There are a couple of bills that would provide credits/rebates. The Clean Energy for America Act would provide up to $10,000 in rebates, not credits, for a Tesla. The Green Act would extend the current tax credit to, I think, 600,000 cars for a $7,000 rebate. Who knows which, what, or any may eventually come to pass but there's a reasonable chance there could be something by the end of the year. Or not.What tax rebates?
I tend to agree with you, but the truth is nobody knows. Frankly, even GM can't be pulling for them now, because if Tesla really can release a $25K car in 2023 that's eligible for a $10K point of sale rebate it's literally game over.The current infrastructure bill being advanced in the Senate does not include tax rebates for Tesla. Neither the "Clean Energy for America Act" nor the "Green Act" has sufficient votes to pass in the senate. Very wishful thinking that tax rebates can pass for Tesla.
Q2 earning call noted that they are running into engineering issue with the 4680 and stated it's not a matter of if but when. I feel if there's one company in the world that can figure it out, it will be Tesla.
Yeah I see your point - it doesn't make sense to have the higher ranges on the "lower end" cars, but if we look at the long range model 3 compared to the model S at the time, it does seem like Tesla offered a little more range to the 3, even at the lower cost.Can't imagine this happening before the S and X get 500 mile range.
Tesla is going after market share and competitors' throats by addressing additional market segments, not by price reduction.Personally I disagree. I think Tesla will use the cost advantage to claim market share. I do think prices will remain the same until production ramps up, but by the end of 2022 when Berlin and Texas are online cranking at 100% and there's some legitimate competition to the current state of vehicles I think Tesla will use their cost advantage to crush Ford and GM.
Regardless, I agree, if you can, buy now. But there may be people that can't buy twice who might be better off waiting a year because they stand to get a lot more car, and potentially for less money depending on pricing and credits.
Exactly. Range may be an important number for new buyers/owners, but for me, I'm much more interested in expansion of the charging infrastructure to underserved areas, and just expansion in general to ensure minimal wait times. Only a few people can drive over 7 hours (500 mile range using 65 mph average) and if you're going to stop every 2 - 3 hours like me (and maybe many people), might as well charge up at the same time. And since one of the major selling points for Tesla right now is the Supercharger network, opening that up to other EV's means we will need a large expansion of that network.When I first became a Tesla owner in June 2020, I was sure I needed as much range as possible - 316 was barely enough. 15 months later, I've never needed over 200 miles of range. On the rare occasion I'd ever go over 250 miles without a stop, there are many superchargers, or L2 chargers at various destinations.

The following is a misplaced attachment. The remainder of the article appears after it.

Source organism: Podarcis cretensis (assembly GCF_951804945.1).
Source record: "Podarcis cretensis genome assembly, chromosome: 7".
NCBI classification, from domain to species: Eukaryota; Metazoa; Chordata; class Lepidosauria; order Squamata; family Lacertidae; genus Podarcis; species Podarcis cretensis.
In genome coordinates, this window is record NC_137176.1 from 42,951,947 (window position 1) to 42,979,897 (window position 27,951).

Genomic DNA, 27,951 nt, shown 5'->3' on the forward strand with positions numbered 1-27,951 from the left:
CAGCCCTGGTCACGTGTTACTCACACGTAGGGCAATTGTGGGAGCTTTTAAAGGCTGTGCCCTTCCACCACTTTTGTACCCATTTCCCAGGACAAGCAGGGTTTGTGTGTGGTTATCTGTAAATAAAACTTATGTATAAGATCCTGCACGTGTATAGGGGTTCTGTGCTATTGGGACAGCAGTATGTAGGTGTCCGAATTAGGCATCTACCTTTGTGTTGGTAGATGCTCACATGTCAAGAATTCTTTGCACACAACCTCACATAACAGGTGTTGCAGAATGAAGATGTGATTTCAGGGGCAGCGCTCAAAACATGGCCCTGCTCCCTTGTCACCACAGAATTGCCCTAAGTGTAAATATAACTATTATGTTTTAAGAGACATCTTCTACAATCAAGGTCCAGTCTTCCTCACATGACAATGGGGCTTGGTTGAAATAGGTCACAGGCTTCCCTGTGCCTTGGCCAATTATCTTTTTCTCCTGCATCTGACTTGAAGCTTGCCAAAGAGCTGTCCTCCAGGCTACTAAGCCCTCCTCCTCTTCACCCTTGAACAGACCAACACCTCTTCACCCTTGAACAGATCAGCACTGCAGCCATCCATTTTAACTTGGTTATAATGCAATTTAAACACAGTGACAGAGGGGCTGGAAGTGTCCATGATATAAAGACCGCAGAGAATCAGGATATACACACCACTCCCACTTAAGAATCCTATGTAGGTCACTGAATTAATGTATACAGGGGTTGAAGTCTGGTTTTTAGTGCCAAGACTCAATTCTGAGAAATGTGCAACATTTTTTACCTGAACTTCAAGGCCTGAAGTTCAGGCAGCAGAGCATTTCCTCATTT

I was holding out for the rebates/credits but realized that it’s probably not coming anytime soon. Especially after seeing prices go up on the Y. I just decided to to buy now and lock in a price. Seems like by the time any tax credits come into play the price increases may just wipe out any savings.The current infrastructure bill being advanced in the Senate does not include tax rebates for Tesla. Neither the "Clean Energy for America Act" nor the "Green Act" has sufficient votes to pass in the senate. Very wishful thinking that tax rebates can pass for Tesla.
To me range is KING. It's more than just range though. Higher range numbers don't just give you further drive distance. It allows you to be easier on the battery. You have a better chance of hovering around the 50% range. The added range should also give you more options to conduct A/C charging. This in turn is known to be easier on the battery.When I first became a Tesla owner in June 2020, I was sure I needed as much range as possible - 316 was barely enough. 15 months later, I've never needed over 200 miles of range. On the rare occasion I'd ever go over 250 miles without a stop, there are many superchargers, or L2 chargers at various destinations.
I'd pay a little bit more for 500 miles of range, but not 10k more. I suspect many are in the same boat.
I see. S and X from 20K per quarter last year to 25K per quarter. Versus 3 and Y going from 200K per last quarter to 250K per quarter and more.Perhaps, but they have capacity right now for 100k of them - meaning they will make a more substantial contribution. And perhaps more when Austin opens.